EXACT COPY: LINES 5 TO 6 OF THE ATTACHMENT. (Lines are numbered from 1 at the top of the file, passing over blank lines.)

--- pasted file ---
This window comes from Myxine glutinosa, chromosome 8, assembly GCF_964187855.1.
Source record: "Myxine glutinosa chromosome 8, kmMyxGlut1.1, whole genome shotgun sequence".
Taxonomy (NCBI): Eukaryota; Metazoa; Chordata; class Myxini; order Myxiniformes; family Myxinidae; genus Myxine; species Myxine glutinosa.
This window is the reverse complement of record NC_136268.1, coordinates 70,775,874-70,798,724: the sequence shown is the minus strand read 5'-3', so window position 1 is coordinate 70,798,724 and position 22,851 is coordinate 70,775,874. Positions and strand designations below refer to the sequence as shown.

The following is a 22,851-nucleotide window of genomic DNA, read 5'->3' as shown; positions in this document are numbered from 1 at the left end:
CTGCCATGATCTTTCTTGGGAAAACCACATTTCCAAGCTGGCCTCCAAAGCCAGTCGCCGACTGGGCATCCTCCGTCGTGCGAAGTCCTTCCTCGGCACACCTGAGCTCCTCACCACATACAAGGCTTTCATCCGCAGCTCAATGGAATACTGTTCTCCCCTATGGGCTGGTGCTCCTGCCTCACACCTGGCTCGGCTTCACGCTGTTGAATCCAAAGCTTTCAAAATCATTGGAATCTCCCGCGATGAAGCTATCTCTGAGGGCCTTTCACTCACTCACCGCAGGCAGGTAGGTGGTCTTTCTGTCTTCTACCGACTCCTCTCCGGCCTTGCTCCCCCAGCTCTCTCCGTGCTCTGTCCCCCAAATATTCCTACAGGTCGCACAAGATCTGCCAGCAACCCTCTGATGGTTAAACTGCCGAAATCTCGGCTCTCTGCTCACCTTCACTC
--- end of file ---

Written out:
The following is a 22,851-nucleotide window of genomic DNA, read 5'->3' as shown; positions in this document are numbered from 1 at the left end:
CTGCCATGATCTTTCTTGGGAAAACCACATTTCCAAGCTGGCCTCCAAAGCCAGTCGCCGACTGGGCATCCTCCGTCGTGCGAAGTCCTTCCTCGGCACACCTGAGCTCCTCACCACATACAAGGCTTTCATCCGCAGCTCAATGGAATACTGTTCTCCCCTATGGGCTGGTGCTCCTGCCTCACACCTGGCTCGGCTTCACGCTGTTGAATCCAAAGCTTTCAAAATCATTGGAATCTCCCGCGATGAAGCTATCTCTGAGGGCCTTTCACTCACTCACCGCAGGCAGGTAGGTGGTCTTTCTGTCTTCTACCGACTCCTCTCCGGCCTTGCTCCCCCAGCTCTCTCCGTGCTCTGTCCCCCAAATATTCCTACAGGTCGCACAAGATCTGCCAGCAACCCTCTGATGGTTAAACTGCCGAAATCTCGGCTCTCTGCTCACCTTCACTC